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Patron or intercessor none appear'd,
Father, thy word is past, Man shall find grace; And shall not Grace find means, that finds her way, The speediest of thy winged messengers, To visit all thy creatures, and to all Comes unprevented, unimplor'd, unsought. Happy for man, so coming, he her aid Can never seek, once dead in sins and lost; Atonement for himself or offering meet, Indebted and undone, hath none to bring : Behold me then; me for him, life for life I offer; on me let thine anger Account me man; I for his sake will leave Thy bosom, and this glory next to thee Freely put off, and for him lastly die Well pleas’d; on me let Death wreak all his
rage : Under his gloomy power I shall not long Lie vanquish'd ; thou hast given me to possess Life in myself for ever ; by thee I live
Though now to Death I yield, and am his due,
ATTENDANT ON POVERTY. Pity the sorrows of a poor
man, Whose trembling limbs have borne him to your
door; Whose days are dwindled to the shortest span;
O give relief, and Heaven will bless your store! These tatter'd clothes my poverty bespeak,
These hoary locks proclaim my length of years! And many a furrow in this grief-worn cheek
Has been the channel of a stream of tears.
Yon house, erected on a rising ground,
With tempting aspect drew me from the road, For Plenty there a residence has found,
And Grandeur a magnificent abode.
Hard is the fate of the infirm and poor!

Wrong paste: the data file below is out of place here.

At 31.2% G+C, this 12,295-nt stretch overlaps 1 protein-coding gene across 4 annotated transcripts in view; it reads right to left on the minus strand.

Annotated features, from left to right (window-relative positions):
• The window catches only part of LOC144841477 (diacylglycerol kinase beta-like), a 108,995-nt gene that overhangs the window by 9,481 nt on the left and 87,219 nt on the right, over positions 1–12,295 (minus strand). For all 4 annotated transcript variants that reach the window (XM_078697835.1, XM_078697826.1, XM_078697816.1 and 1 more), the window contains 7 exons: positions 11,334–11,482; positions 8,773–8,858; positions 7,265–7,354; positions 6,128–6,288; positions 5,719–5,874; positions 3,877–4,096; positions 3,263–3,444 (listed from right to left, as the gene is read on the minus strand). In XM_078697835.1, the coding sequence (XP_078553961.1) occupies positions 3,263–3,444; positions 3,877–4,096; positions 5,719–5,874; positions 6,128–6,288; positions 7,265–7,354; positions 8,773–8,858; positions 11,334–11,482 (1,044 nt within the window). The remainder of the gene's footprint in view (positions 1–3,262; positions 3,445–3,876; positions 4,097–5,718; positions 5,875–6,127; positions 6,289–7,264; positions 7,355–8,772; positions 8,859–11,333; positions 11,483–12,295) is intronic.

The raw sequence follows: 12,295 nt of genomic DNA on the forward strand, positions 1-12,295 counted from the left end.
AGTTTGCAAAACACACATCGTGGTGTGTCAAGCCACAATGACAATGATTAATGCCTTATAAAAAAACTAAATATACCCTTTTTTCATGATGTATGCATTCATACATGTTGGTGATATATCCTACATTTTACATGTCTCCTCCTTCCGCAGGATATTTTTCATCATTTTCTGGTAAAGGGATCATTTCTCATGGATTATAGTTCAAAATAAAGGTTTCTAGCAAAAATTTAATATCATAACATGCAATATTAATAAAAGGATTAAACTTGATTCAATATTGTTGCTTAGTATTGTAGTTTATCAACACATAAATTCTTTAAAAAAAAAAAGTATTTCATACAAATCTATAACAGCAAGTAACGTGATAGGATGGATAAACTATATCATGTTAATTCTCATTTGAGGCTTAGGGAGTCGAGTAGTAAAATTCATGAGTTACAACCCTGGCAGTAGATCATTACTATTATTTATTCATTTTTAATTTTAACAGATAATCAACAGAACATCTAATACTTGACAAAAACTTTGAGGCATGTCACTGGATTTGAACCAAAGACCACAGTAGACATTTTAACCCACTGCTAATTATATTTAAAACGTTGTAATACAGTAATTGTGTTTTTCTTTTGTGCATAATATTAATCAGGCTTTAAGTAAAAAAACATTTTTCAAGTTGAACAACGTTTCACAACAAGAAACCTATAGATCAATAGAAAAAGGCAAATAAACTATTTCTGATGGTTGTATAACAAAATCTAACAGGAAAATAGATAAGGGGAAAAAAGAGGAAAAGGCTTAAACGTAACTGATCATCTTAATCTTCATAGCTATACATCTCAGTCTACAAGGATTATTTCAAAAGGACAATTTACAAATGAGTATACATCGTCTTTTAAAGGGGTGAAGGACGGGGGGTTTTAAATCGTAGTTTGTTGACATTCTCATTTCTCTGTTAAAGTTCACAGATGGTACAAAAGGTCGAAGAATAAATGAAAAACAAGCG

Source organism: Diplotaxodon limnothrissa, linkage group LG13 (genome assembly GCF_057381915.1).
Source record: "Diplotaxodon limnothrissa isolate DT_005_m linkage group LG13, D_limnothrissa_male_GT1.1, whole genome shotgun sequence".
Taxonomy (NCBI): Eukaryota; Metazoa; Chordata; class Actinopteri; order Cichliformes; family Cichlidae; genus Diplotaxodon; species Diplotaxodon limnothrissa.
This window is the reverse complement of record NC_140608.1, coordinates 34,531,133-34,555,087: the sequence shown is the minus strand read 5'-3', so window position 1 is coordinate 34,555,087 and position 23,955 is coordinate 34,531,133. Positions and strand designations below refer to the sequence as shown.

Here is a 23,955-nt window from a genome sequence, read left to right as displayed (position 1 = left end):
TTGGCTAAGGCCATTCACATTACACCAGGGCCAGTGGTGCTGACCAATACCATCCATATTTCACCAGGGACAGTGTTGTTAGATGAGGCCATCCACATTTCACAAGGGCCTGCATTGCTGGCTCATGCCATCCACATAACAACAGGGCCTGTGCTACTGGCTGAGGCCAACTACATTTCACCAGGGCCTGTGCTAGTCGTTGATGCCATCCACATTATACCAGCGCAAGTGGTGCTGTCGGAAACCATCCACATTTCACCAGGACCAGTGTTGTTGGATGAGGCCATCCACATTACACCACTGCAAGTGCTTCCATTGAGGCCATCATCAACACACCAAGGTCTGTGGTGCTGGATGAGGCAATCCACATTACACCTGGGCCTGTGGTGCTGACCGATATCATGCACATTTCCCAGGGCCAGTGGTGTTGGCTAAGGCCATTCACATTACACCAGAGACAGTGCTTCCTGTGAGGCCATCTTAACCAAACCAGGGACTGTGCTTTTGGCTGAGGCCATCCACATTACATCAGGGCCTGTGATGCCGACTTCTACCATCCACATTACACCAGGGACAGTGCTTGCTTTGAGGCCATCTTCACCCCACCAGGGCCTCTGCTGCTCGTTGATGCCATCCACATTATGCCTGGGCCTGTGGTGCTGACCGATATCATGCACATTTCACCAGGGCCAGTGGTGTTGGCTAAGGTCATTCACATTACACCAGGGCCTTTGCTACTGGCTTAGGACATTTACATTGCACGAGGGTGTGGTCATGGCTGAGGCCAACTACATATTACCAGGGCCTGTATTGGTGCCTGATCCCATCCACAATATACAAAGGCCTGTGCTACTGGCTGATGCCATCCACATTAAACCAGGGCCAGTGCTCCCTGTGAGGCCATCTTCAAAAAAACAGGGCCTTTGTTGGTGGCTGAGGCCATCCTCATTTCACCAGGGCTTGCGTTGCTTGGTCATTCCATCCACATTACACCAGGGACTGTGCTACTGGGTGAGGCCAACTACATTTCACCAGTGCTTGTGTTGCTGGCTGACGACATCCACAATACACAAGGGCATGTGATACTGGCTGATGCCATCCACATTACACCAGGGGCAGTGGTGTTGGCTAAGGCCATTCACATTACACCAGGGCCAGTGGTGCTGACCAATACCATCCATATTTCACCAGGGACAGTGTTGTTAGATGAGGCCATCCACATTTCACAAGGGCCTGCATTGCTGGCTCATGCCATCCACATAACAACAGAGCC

Here, craving for a morsel of their bread, A pamper'd menial forc'd me from the door,
To seek a shelter in an humbler shed.
O take me to your hospitable dome!
Keen blows the wind, and piercing is the cold; Short is my passage to the friendly tomb,
For I am poor and miserably old.
Should I reveal the source of every grief,
If soft humanity e'er touch'd your breast, Your hands would not withhold the kind relief,
And tears of pity could not be represt. Heaven sends misfortunes, why should we repine ?
"Tis Heaven has brought me to the state you see; And your condition may be soon like mine,
The child of sorrow and of misery. A little farm was my paternal lot,
There, like the lark, I sprightly haild the morn; But, ah! Oppression forc'd me from my cot,
My cattle.dy'd, and blighted was my corn. My daughter, once the comfort of my age,
Lur'd by a villain from her native home, Is cast abandon'd on the world's wide stage,
And doom'd in scanty poverty to roam. My tender wife, sweet soother of my care,
Struck with sad anguish at the stern decree, Fell, ling'ring fell! a victim to Despair,
And left the world to wretchedness and me.
C. WHITTINGHAM, Printer,